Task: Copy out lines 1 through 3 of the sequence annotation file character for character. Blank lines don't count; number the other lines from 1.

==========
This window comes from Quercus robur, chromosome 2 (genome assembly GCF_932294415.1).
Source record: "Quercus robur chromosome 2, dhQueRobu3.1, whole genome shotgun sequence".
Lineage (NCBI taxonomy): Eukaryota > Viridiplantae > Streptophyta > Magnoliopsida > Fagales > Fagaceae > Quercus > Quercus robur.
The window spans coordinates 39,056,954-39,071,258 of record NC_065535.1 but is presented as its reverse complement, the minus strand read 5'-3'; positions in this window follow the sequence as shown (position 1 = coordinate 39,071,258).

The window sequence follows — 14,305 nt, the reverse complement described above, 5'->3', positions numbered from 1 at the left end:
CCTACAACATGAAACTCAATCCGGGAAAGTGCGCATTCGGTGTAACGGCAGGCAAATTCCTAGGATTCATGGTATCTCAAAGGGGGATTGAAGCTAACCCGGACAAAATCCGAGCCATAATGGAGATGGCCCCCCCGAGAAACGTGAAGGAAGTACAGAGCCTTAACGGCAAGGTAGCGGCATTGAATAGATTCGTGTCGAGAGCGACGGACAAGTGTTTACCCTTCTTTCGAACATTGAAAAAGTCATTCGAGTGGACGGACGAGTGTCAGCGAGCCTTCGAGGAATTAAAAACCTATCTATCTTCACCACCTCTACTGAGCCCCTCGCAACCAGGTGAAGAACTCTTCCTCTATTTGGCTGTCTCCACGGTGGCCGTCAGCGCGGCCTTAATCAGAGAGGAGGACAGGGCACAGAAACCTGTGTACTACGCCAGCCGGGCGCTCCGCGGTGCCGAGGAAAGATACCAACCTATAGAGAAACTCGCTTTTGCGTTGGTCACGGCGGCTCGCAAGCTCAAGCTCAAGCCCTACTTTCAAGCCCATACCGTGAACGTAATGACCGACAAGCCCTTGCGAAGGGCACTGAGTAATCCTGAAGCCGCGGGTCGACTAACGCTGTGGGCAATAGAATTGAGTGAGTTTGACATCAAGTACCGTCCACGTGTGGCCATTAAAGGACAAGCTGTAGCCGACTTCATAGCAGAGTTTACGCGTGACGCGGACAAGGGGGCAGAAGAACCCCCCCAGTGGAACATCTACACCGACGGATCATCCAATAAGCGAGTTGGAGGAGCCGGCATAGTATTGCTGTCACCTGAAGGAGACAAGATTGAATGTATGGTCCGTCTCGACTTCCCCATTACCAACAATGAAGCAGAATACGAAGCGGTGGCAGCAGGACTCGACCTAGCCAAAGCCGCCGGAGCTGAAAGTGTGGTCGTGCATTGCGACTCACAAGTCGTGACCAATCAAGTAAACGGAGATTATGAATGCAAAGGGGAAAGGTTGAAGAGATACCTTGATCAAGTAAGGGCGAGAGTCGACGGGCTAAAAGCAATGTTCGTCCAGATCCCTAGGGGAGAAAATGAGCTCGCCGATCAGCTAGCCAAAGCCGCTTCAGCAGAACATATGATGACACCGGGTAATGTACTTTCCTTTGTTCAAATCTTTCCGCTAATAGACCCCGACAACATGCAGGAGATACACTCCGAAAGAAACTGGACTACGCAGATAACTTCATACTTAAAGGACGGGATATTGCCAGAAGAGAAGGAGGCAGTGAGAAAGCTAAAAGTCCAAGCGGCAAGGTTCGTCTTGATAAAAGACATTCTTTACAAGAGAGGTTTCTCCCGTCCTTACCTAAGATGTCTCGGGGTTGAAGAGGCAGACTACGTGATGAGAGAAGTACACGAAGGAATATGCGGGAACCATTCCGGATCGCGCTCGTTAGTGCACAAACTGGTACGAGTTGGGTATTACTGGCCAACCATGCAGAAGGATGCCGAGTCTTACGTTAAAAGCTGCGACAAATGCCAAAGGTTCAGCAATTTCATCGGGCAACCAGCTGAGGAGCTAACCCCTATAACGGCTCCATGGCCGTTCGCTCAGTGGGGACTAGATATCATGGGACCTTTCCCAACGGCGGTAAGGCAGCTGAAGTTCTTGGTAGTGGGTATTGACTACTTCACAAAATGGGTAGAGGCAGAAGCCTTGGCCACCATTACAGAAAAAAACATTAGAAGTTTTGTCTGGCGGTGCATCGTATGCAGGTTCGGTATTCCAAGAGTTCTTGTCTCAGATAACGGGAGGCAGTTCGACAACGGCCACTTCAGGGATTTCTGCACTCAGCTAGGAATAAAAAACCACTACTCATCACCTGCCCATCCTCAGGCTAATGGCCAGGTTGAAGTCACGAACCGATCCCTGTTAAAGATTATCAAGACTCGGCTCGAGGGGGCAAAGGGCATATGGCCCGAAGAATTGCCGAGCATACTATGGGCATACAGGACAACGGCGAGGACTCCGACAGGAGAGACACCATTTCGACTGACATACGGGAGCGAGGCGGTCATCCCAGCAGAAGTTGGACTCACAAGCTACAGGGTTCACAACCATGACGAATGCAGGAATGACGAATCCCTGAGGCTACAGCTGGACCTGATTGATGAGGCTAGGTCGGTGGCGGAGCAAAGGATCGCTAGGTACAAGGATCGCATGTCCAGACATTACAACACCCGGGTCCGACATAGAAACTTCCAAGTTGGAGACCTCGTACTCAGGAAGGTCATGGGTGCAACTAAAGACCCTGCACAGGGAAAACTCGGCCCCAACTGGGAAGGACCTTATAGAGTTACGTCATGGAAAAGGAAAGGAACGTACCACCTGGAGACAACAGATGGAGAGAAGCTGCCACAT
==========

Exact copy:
This window comes from Quercus robur, chromosome 2 (genome assembly GCF_932294415.1).
Source record: "Quercus robur chromosome 2, dhQueRobu3.1, whole genome shotgun sequence".
Lineage (NCBI taxonomy): Eukaryota > Viridiplantae > Streptophyta > Magnoliopsida > Fagales > Fagaceae > Quercus > Quercus robur.